Saboteurs stole passwords and sensitive information on tipsters while hacking into the Web sites of several law enforcement agencies worldwide in attacks attributed to the collective known as Anonymous.
Breaches were reported this week in Greece, as well as Boston, Syracuse, New York, Salt Lake City in the US.
Hackers gained access to the Salt Lake City Police Department Web site that gathers citizen complaints about drug and other crimes, including telephone numbers, addresses and other personal data of informants, police said.
The Web site remained down on Friday as police worked to make it more secure.
Anonymous is a collection of Internet enthusiasts, pranksters and activists whose targets have included financial institutions such as Visa and MasterCard, the Church of Scientology and law enforcement agencies.
Following a spate of arrests across the world, the group and its various offshoots have focused their attention on law enforcement agencies in general and the FBI in particular.
The group also claimed responsibility for hacking the Web site of a Virginia law firm that represented a US Marine involved in the deaths of civilians in Iraq in 2005.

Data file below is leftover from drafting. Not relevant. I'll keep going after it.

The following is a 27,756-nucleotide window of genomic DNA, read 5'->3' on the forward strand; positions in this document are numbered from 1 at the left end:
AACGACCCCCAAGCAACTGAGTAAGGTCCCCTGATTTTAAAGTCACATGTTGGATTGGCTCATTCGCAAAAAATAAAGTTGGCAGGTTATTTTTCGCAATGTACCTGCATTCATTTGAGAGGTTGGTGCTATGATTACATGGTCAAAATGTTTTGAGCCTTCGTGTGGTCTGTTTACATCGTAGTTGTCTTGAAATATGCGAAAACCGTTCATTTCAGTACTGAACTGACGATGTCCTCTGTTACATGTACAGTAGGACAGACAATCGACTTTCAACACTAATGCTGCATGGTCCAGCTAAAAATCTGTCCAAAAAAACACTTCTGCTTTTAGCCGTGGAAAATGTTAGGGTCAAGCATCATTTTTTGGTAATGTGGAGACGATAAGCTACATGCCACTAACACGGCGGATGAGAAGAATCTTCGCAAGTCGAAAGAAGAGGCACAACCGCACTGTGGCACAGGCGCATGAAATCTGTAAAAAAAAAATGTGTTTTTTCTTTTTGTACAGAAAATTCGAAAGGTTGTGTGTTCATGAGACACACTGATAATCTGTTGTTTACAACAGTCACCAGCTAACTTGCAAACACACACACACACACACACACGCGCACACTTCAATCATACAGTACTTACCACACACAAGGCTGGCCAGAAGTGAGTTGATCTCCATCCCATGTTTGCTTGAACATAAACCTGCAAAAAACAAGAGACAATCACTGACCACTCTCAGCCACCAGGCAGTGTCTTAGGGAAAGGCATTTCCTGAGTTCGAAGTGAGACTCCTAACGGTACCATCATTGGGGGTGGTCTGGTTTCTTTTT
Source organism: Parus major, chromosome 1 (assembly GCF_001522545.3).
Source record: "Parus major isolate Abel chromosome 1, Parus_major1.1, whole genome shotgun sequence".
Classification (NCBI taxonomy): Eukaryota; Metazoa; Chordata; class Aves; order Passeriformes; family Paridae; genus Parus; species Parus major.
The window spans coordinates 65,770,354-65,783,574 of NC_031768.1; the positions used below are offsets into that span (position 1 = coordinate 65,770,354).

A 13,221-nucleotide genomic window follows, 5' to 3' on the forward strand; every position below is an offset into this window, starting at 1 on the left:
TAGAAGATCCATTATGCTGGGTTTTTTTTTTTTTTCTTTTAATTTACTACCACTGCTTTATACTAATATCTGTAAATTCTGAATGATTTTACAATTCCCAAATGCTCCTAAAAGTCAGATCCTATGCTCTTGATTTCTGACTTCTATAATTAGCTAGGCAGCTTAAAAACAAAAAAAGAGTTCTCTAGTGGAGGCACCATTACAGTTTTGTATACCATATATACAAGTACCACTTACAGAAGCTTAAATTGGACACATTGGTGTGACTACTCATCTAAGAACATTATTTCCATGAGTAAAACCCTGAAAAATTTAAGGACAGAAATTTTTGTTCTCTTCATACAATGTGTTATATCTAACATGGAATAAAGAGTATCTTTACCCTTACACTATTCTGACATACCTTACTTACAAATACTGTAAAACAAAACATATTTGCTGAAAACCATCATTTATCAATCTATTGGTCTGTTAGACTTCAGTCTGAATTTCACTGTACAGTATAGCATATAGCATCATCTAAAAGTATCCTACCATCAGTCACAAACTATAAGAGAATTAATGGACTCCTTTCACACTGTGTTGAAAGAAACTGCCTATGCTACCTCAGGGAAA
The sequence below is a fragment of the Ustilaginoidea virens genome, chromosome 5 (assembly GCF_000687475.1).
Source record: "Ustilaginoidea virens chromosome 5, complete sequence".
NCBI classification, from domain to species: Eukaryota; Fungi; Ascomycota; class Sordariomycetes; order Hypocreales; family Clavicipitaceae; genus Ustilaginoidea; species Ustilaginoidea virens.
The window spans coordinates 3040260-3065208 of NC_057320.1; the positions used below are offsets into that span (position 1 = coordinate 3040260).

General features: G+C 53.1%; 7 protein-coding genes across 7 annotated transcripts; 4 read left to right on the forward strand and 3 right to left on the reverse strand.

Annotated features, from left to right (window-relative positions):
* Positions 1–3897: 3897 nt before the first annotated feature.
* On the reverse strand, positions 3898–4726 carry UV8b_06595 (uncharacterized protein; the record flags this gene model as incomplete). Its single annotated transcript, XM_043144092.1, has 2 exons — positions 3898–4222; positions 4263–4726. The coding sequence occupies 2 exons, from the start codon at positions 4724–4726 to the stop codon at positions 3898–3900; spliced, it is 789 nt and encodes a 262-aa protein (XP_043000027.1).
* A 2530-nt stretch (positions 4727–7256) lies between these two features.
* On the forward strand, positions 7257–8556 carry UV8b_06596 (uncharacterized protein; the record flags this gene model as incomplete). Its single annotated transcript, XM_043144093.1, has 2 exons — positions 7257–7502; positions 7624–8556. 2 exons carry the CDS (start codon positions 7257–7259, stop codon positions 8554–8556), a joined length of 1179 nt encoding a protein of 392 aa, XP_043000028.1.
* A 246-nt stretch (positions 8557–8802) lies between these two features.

Anonymous also published a recording on the Internet on Friday of a telephone call between the FBI and Scotland Yard, gloating in a Twitter message: “The FBI might be curious how we’re able to continuously read their internal comms for some time now.”
FBI spokeswoman Jenny Shearer said in an e-mail that the agency was aware of the incidents, and an investigation was ongoing.
In Greece, the Greek Ministry of Justice took down its site on Friday after a video by activists claiming to be Greek and Cypriot members of Anonymous was displayed for at least two hours.
In Boston, a message posted on the police Web site before it was taken down on Friday said: “Anonymous hacks Boston Police Web site in retaliation for police brutality at OWS,” an apparent reference to the Occupy Wall Street movement.
The message also said: “There is plenty more mayhem to deliver.”
A police spokesman would not confirm whether Anonymous was responsible.
Another message on the department’s Web site said a hack several months ago unearthed hundreds of passwords that were released in retaliation for what was called brutality against Occupy Boston protesters.
In October, Boston police acknowledged that various Web sites used by members of the police department — including the Web site belonging to the police patrolmen’s association — had been hacked and possibly compromised. The department said it asked all police personnel to change their passwords on its network.
The Occupy movement in Boston set up camp in the city’s financial district for two months this fall. The first hack came about 10 days after Boston police arrested 141 Occupy demonstrators on Oct. 11.